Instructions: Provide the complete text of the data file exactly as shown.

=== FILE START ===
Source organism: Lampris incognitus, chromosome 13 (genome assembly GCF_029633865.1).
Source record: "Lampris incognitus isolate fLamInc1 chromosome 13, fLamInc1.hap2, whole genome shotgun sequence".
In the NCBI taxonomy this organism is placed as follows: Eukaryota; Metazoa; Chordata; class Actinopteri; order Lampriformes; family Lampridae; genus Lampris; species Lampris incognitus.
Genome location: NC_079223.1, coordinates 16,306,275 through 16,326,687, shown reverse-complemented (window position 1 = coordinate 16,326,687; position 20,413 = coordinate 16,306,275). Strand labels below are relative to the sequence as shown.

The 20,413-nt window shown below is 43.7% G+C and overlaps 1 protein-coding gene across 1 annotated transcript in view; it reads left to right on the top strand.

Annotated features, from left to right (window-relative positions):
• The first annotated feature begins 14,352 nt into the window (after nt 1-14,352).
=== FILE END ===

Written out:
Source organism: Lampris incognitus, chromosome 13 (genome assembly GCF_029633865.1).
Source record: "Lampris incognitus isolate fLamInc1 chromosome 13, fLamInc1.hap2, whole genome shotgun sequence".
In the NCBI taxonomy this organism is placed as follows: Eukaryota; Metazoa; Chordata; class Actinopteri; order Lampriformes; family Lampridae; genus Lampris; species Lampris incognitus.
Genome location: NC_079223.1, coordinates 16,306,275 through 16,326,687, shown reverse-complemented (window position 1 = coordinate 16,326,687; position 20,413 = coordinate 16,306,275). Strand labels below are relative to the sequence as shown.

The 20,413-nt window shown below is 43.7% G+C and overlaps 1 protein-coding gene across 1 annotated transcript in view; it reads left to right on the top strand.

Annotated features, from left to right (window-relative positions):
• The first annotated feature begins 14,352 nt into the window (after nt 1-14,352).